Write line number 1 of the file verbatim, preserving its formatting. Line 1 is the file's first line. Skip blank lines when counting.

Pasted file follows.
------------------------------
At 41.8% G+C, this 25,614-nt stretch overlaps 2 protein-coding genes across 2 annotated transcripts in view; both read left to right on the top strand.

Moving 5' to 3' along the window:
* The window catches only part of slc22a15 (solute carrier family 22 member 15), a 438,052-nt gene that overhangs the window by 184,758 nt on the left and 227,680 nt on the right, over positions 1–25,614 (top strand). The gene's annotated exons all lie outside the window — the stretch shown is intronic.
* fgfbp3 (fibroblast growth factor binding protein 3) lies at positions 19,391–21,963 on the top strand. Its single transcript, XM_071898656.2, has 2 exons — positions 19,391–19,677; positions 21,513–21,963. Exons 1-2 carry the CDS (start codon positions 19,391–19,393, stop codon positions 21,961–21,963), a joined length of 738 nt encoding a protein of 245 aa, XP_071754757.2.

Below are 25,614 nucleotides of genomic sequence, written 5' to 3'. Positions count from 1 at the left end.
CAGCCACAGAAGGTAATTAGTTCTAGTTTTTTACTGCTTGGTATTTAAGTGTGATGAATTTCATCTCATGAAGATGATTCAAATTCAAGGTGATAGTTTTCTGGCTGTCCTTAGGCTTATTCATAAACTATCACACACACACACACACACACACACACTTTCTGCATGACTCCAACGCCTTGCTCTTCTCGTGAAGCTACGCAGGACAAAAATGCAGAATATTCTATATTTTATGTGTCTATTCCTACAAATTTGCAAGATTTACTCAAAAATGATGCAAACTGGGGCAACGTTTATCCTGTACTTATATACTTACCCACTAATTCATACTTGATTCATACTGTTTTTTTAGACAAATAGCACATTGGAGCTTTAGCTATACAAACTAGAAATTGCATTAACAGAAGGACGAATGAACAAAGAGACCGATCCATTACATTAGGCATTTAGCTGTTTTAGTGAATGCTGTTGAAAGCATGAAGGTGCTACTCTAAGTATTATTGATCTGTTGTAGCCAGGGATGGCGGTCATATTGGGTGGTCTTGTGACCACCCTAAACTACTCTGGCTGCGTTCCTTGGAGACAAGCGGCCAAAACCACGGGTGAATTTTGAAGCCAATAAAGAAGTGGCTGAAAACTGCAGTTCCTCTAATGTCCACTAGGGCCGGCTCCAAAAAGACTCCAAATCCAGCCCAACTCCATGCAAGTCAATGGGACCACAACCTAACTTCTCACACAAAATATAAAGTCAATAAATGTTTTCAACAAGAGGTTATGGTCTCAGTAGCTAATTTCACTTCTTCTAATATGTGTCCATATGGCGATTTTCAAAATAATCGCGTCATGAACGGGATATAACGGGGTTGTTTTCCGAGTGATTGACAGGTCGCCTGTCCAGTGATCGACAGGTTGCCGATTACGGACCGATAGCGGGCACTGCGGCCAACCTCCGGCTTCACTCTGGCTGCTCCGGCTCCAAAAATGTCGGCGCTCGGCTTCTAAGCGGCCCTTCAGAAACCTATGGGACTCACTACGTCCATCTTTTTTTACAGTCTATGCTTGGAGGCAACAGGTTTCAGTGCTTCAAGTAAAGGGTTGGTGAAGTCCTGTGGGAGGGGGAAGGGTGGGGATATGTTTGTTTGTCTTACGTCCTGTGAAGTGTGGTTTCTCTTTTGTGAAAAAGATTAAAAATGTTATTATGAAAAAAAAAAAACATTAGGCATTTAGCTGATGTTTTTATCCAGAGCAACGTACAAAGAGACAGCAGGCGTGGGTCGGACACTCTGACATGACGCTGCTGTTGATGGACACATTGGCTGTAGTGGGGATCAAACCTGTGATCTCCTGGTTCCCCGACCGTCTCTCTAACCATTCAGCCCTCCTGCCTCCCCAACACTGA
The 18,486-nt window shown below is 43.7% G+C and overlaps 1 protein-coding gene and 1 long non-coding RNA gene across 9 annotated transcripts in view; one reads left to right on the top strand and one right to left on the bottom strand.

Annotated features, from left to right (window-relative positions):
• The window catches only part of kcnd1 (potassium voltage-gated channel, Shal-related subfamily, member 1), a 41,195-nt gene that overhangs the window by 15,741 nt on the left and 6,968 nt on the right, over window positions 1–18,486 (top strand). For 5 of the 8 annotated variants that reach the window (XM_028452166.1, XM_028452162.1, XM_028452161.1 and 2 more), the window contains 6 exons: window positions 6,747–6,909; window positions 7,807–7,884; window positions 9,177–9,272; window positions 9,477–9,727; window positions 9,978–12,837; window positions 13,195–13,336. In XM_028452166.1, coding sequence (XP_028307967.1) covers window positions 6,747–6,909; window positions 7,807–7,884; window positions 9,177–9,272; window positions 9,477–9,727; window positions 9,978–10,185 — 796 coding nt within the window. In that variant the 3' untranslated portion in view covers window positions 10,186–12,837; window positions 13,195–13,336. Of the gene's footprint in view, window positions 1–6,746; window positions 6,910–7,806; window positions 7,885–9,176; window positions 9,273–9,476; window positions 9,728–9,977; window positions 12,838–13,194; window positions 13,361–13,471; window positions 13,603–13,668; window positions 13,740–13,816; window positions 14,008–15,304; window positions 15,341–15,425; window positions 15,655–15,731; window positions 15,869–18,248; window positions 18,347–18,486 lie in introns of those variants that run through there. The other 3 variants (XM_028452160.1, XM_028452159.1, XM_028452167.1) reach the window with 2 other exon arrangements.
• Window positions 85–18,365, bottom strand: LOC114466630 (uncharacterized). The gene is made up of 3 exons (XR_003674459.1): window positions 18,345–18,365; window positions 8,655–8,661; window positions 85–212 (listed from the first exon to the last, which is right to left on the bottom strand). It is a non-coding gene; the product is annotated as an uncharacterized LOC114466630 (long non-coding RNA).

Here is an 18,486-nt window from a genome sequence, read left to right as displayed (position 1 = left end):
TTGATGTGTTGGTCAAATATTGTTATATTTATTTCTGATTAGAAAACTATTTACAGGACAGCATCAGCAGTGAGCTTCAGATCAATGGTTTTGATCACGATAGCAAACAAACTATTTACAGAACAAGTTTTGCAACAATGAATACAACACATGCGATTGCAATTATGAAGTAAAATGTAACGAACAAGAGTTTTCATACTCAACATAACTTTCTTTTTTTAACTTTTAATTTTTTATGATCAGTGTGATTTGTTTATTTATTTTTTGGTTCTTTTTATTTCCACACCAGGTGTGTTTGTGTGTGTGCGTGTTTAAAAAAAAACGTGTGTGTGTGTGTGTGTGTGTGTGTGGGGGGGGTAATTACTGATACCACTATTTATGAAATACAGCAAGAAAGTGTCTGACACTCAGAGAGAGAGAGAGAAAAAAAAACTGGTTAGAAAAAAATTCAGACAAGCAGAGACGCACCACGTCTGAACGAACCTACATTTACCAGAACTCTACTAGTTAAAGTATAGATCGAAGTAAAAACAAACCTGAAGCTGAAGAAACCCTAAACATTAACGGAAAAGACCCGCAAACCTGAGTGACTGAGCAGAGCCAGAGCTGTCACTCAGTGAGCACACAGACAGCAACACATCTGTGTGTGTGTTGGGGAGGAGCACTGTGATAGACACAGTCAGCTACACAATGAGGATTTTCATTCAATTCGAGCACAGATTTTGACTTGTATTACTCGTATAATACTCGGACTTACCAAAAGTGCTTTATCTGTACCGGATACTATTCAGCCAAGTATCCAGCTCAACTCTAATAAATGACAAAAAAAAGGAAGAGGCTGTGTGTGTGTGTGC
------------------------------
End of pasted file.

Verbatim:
At 41.8% G+C, this 25,614-nt stretch overlaps 2 protein-coding genes across 2 annotated transcripts in view; both read left to right on the top strand.